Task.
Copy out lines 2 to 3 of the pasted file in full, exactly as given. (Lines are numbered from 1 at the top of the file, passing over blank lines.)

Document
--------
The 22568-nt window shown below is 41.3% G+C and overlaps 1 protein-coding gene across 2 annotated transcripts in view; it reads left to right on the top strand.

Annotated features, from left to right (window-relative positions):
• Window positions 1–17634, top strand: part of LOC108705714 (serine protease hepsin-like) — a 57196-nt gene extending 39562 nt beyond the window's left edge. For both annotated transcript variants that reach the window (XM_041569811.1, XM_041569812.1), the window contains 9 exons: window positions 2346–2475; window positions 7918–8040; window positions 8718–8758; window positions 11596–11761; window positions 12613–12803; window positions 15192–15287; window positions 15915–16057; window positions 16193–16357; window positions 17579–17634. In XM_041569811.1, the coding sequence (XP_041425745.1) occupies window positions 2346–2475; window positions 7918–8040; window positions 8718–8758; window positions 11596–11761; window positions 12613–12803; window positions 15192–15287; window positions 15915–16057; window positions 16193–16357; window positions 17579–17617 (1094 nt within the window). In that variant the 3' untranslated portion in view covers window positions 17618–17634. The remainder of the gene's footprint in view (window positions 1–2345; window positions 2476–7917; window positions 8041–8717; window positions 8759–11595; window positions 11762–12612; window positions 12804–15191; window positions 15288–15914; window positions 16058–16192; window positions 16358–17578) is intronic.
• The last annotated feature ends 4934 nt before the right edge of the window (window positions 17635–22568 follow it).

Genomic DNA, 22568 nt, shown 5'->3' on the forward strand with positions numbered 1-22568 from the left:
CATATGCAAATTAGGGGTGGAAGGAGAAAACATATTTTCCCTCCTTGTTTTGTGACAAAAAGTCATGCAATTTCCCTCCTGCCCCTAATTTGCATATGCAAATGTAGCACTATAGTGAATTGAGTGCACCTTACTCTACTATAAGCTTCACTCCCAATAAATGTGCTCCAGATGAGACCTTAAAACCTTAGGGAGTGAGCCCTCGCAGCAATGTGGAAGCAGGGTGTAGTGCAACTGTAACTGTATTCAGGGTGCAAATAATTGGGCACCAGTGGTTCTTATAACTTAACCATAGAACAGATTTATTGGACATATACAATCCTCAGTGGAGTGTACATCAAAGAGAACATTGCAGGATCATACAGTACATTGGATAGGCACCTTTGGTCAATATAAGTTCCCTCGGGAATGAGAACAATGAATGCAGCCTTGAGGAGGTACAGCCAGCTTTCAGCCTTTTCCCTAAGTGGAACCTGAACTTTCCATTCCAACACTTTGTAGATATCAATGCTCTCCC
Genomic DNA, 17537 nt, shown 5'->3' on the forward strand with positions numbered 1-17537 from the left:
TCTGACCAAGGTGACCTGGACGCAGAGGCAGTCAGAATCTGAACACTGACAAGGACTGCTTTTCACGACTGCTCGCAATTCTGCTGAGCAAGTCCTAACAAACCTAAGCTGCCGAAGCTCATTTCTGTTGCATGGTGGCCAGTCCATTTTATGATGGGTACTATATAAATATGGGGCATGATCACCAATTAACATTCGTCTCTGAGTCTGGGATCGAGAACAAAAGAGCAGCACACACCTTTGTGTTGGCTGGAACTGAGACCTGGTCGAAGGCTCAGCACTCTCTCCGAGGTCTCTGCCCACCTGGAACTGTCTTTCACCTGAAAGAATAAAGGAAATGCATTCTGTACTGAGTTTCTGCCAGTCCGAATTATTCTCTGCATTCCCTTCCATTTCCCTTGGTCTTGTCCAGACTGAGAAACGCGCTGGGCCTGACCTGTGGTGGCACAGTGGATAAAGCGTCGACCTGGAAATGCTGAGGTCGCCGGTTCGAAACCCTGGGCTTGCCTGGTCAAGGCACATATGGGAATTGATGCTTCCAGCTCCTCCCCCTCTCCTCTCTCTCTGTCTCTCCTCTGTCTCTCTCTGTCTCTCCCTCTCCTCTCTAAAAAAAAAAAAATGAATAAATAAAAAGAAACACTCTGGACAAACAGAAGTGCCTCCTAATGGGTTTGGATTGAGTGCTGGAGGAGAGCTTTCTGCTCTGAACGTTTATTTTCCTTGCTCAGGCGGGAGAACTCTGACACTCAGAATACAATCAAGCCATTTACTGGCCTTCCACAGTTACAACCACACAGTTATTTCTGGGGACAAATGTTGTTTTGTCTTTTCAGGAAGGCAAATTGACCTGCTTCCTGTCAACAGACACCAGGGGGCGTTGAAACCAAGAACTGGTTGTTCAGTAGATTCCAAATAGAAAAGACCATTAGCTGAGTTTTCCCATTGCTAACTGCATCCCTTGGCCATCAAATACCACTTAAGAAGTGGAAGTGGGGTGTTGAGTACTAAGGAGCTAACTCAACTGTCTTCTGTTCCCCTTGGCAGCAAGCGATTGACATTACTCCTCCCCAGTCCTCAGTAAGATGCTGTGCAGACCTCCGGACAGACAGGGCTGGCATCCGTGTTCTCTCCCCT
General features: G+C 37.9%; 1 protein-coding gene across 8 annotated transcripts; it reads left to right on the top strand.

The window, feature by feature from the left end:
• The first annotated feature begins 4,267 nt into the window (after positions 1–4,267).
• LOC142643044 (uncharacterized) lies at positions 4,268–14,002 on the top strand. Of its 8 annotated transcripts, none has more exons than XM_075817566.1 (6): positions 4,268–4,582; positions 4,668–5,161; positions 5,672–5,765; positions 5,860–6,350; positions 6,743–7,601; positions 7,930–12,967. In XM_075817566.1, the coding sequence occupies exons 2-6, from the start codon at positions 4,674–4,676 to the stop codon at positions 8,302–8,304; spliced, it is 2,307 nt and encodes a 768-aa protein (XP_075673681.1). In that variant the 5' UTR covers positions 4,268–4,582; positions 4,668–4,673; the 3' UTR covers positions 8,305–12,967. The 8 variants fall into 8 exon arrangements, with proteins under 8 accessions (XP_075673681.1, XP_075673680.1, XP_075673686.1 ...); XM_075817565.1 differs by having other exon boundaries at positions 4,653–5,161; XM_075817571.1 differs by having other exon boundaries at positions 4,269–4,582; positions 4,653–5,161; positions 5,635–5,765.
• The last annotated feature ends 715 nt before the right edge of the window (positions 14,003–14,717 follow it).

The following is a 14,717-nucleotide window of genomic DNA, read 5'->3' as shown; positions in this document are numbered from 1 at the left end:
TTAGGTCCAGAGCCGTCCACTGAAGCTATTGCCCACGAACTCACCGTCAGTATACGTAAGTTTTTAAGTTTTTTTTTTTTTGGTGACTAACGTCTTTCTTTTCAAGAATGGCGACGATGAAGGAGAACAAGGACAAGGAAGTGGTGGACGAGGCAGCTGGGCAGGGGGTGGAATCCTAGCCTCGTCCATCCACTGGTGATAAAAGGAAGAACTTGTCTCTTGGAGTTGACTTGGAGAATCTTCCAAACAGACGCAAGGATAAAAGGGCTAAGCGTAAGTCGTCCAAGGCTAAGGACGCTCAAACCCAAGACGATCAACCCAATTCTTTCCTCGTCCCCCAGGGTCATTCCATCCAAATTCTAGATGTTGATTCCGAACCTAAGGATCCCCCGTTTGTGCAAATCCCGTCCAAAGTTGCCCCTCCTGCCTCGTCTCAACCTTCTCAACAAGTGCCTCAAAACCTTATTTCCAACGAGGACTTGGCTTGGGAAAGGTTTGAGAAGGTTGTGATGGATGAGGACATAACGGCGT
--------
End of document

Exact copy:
Annotated features, from left to right (window-relative positions):
• Window positions 1–17634, top strand: part of LOC108705714 (serine protease hepsin-like) — a 57196-nt gene extending 39562 nt beyond the window's left edge. For both annotated transcript variants that reach the window (XM_041569811.1, XM_041569812.1), the window contains 9 exons: window positions 2346–2475; window positions 7918–8040; window positions 8718–8758; window positions 11596–11761; window positions 12613–12803; window positions 15192–15287; window positions 15915–16057; window positions 16193–16357; window positions 17579–17634. In XM_041569811.1, the coding sequence (XP_041425745.1) occupies window positions 2346–2475; window positions 7918–8040; window positions 8718–8758; window positions 11596–11761; window positions 12613–12803; window positions 15192–15287; window positions 15915–16057; window positions 16193–16357; window positions 17579–17617 (1094 nt within the window). In that variant the 3' untranslated portion in view covers window positions 17618–17634. The remainder of the gene's footprint in view (window positions 1–2345; window positions 2476–7917; window positions 8041–8717; window positions 8759–11595; window positions 11762–12612; window positions 12804–15191; window positions 15288–15914; window positions 16058–16192; window positions 16358–17578) is intronic.